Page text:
As outlined previously, there is a direct tradeoff between PDE and dynamic range based on the number and size of microcells on the active area (dynamic range is also influenced by other factors such as individual dead time of microcells) that needs to be factored into the choice of the most suitable SiPM design. The ability to densely package the devices to cover an optimal detection area with active pixels is also considered a crucial factor. While in calorimeters, radiation hardness becomes an additional performance requirement due to the huge energy and charged-particle flow created during the particle physics experiments. Other environmental considerations such as minimizing failure rates and downtime come into play for large-area telescope installations located in remote regions.
Introducing SiPMs in analytical instrumentation is not as straightforward as in the aforementioned cases; PET is a coincidence measurement mostly dependent on detector timing resolution, and high-energy physics measurements are typically looking for events creating millions of photons. Both of these applications can therefore tolerate fairly high dark-count rates, as compared to PMTs. However, the requirement to measure random emission of low-light levels in analytical instruments adds low dark counts to the set of detector requirements. The typical wavelength of emitted light is shifted to the green-to-near-infrared (NIR) range, whereas most scintillator applications require high sensitivity in the UV-to-blue wavelength range. Furthermore, system manufacturers would rather use a modular plug-and-play type of detector vs. packaged chips only. Our response to these requirements is the Excelitas LynX SiPM module (see Fig. 4).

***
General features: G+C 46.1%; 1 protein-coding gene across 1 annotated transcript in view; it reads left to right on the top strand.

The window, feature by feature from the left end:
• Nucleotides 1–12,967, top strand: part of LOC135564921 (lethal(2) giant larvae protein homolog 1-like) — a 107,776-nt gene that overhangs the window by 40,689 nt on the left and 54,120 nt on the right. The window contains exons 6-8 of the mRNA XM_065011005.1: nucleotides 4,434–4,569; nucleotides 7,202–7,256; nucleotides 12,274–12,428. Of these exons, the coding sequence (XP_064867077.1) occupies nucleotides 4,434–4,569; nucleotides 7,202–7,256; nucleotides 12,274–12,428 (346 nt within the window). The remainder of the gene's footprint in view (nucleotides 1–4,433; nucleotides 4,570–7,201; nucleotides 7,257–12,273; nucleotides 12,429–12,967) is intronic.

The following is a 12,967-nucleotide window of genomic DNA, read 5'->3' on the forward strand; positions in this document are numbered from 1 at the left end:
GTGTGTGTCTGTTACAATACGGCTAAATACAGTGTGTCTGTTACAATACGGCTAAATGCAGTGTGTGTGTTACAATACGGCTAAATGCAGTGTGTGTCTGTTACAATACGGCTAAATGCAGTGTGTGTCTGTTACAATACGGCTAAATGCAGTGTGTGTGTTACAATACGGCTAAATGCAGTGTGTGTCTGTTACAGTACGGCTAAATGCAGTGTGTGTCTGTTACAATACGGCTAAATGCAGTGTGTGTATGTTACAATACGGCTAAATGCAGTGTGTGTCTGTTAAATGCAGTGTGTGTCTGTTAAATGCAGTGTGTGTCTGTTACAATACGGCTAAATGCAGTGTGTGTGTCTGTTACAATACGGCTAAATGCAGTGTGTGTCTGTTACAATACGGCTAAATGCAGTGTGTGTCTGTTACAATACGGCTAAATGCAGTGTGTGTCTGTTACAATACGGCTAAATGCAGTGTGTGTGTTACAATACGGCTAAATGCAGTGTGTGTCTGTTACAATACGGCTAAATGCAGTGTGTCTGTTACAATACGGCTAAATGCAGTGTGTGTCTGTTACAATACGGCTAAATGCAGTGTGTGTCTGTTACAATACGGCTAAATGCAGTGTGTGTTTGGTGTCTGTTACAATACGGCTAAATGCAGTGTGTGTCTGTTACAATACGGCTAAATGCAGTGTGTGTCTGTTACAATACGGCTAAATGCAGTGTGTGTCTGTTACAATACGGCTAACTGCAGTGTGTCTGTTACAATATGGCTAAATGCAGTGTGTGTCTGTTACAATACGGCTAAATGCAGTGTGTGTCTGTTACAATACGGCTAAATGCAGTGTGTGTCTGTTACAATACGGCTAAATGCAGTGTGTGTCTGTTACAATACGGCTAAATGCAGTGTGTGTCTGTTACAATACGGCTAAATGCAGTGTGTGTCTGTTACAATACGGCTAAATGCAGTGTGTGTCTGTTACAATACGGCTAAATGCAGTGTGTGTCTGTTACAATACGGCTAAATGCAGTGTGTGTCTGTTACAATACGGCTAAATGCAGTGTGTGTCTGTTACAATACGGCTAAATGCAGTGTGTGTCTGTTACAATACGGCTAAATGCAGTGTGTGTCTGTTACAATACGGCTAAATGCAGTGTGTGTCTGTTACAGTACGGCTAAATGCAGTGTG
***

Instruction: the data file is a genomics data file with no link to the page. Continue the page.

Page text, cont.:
Silicon photomultipliers continue to develop and are becoming increasingly popular in low-light-level photon counting and similar applications. Both PET and Cherenkov radiation detection are likely early volume adopters of this technology, but specific scientific and analytical applications will no doubt take off in due course. The SiPM technology is developing and, while not mature, is already able to offer stable and repeatable performance suitable for industrial and medical uses, through adoption of suitable manufacturing processes.
1. A.G. Stewart et al., IEEE J. Quantum Electron., 44, 2, 157–164 (2008).
2. B. Dolgoshein et al., IEEE Trans. on Nuclear Sci., 53, 2, 636–640 (April 2006).
3. D. Henseler et al., "SiPM Performance in PET Applications: An Experimental and Theoretical Analysis," IEEE Nuclear Science Symposium and Medical Imaging Conference (NSS/MIC), Orlando, FL (2009).
4. P. Bérard et al., "Performance measurement for a new low dark count UV-SiPM," IEEE NSS/MIC, Valencia, Spain (2011).
Christoph Witte is product manager, low light level detection, Excelitas Technologies GmbH, Wenzel-Jaksch-Strasse 31, D-65199 Wiesbaden, Germany. Philippe Bérard is a member of technical staff, R&D for silicon photomultipliers at Excelitas Canada, 22001 Dumberry Rd, Vaudreuil-Dorion, Quebec J7V 8P7, Canada. E-mail: [email protected]; www.excelitas.com